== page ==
Given the nod by the Prime Minister John Key on Tuesday to crack down further on investors as soon as possible, some thought yesterday's speech by the central bank's deputy governor, Grant Spencer, would just fill in the blanks about what form the intervention would take.
Only the central bank didn't come to the party.
Instead, Mr Spencer signalled the bank may extend lending limits to investors outside of Auckland, possibly by the end of the year.
He also said the central bank was talking to retail banks about debt to income limits, although the introduction of such measures appeared some time off, as well as considering the option that banks hold more capital against housing loans.
It was not quite the decisive act many had expected, and certainly did not provide the urgency the prime minister might have been expecting.
The Reserve Bank plainly had other ideas.
Mr Spencer acknowledged the dangers of the surging housing market had risen, but indicated the bank would not be rushed.
"In light of the growing risk, the Reserve Bank is closely considering measures that could be progressed in the coming months."
Indeed, the Reserve Bank hit the housing ball back into the government's court.
Mr Spencer emphasised the Reserve Bank was "part of a team effort."
"In order to relieve those imbalances, a range of initiatives is needed to increase the long-term housing supply response and moderate housing demand.
"The relevant policy areas extend well beyond financial policy and the responsibilities of the Reserve Bank," Mr Spencer said.
Translation: The Reserve Bank can only do so much to dampen demand (and only temporarily). The answers to lift supply lie with local and central government.
The central bank reiterated such measures could include freeing up the red tape for building houses.
"A step up in supply is required and finalisation of the Auckland Unitary Plan will be a key opportunity to facilitate such a step." Mr Spencer said.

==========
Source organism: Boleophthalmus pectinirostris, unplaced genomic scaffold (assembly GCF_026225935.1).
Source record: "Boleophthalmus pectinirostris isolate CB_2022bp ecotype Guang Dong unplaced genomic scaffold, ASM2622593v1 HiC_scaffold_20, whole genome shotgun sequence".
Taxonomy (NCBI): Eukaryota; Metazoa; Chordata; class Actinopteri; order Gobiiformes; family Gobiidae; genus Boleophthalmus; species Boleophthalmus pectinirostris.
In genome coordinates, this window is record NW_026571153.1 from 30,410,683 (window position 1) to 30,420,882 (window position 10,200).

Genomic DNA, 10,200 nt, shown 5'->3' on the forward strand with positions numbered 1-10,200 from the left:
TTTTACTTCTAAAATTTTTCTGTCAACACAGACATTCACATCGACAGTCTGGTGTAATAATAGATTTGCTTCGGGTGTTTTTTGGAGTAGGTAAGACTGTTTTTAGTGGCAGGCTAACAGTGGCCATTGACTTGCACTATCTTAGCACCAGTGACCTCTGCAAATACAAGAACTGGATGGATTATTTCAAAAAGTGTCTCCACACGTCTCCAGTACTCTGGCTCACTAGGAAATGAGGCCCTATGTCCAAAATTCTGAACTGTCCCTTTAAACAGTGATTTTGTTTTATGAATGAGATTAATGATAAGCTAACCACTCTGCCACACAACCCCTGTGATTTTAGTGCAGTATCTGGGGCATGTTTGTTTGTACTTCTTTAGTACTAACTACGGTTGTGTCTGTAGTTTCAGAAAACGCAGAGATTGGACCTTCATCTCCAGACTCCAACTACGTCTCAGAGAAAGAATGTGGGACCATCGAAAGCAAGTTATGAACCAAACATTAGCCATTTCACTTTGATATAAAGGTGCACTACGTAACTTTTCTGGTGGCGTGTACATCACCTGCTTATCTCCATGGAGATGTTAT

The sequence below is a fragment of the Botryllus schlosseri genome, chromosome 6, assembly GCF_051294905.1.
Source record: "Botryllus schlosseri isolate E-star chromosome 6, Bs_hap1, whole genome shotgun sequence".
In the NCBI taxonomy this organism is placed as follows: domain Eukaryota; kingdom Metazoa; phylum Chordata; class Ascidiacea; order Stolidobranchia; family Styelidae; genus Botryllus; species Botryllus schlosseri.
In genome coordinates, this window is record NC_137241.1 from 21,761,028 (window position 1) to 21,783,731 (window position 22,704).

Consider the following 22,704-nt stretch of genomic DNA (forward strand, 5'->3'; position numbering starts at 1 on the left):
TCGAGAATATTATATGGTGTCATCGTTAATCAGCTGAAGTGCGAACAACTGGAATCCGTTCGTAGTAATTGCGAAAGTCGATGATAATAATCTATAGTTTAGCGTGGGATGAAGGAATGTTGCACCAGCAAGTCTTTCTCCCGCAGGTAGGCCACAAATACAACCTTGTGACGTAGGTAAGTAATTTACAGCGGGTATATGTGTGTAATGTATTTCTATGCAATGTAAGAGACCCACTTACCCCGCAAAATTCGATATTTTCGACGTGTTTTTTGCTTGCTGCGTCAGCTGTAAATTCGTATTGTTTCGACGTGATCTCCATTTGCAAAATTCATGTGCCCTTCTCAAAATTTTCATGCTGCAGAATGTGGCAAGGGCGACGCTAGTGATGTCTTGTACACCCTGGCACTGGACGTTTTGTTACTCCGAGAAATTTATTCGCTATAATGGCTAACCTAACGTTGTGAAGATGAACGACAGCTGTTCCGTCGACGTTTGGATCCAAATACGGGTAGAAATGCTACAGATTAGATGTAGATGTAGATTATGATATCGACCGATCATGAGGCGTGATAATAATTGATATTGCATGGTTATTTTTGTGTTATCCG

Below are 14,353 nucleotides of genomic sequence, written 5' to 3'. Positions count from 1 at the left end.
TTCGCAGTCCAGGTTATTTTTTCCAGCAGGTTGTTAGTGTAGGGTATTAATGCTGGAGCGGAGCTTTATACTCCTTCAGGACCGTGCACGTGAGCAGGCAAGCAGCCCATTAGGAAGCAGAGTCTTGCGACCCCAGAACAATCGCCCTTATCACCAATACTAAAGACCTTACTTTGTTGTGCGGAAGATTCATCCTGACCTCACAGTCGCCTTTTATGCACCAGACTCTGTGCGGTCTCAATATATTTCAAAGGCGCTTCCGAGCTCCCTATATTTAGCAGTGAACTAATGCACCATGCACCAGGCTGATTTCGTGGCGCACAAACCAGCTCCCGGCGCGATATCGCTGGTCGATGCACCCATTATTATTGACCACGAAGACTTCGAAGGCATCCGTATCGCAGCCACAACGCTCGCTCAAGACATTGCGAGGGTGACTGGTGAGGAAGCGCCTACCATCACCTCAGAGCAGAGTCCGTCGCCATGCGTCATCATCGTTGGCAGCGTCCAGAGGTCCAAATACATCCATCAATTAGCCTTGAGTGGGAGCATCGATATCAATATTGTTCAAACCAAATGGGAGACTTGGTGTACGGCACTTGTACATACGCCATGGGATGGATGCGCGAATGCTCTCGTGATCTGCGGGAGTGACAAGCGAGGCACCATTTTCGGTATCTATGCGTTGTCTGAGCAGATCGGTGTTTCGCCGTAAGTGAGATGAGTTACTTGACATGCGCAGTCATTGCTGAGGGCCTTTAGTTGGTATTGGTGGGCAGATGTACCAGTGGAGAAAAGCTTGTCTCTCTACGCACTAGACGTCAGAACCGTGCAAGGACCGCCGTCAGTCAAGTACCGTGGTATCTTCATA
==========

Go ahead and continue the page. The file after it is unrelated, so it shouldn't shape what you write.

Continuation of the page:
He also helpfully urged the National-led government to look at tax and migration policy.
Residential investors account for an increasing share of house sales and new mortgage credit.
"The low cost of credit is making higher debt levels affordable, particularly for investors who can deduct interest costs from taxable income.
"Consideration might be given to further reducing the tax advantage of investing in residential housing," Mr Spencer said.
Migration - 'Adjustments at the margin'
On migration, he said the 160,000 net inflow of migrants over the last three years had significantly boosted housing demand.
"Given the strong influence of departing and returning New Zealanders in the total numbers, it will never be possible to fine-tune the overall level of migration or smooth out the migration cycle.
"However, there may be merit in reviewing whether migration policy is securing the number and composition of skills intended.
"While any adjustments would operate at the margin, they could over time help to moderate the housing market imbalance."
Mr Spencer's advice is likely to fall on deaf ears.
The government is extremely reluctant to move on migration policy.
And outside of the two-year bright line test to curb speculators in the housing market, further changes to reduce the tax advantages enjoyed by property investors appear non-existent.
Regardless, none of this would help first home buyers already struggling to get a foot on the property ladder.
The problem of too many people chasing too few houses will be with us for some time yet.
Timeline of Reserve Bank and government changes
- Banks are limited to no more than 10 percent of their lending to owner-occupiers who have less than a 20 percent deposit on a house.
- The high loan-to-value ratio (LVR) restrictions are designed to be temporary.
- In December, lending restrictions on loans to build new houses are dropped.
- The government introduces rules that all overseas buyers of property in New Zealand must have a local bank account and an Inland Revenue tax number, as well as giving a tax number in their home country.
- The gains from selling a residential property within two years of purchase will now be taxed, unless the property is the seller's main home, has been inherited from a deceased estate or transferred as part of a relationship property settlement.
- Property investors borrowing against an Auckland property will need to have a deposit of at least 30 percent.
- Low-deposit loans can make up no more than 5 percent of a bank's total new lending in this category.
- For other Auckland loans, banks will still be limited to no more than 10 percent of their lending to owner occupiers who have less than a 20 percent deposit on a house in Auckland.
- For loans outside Auckland, the restriction has been eased, and banks can have 15 percent of their lending for low deposit borrowers.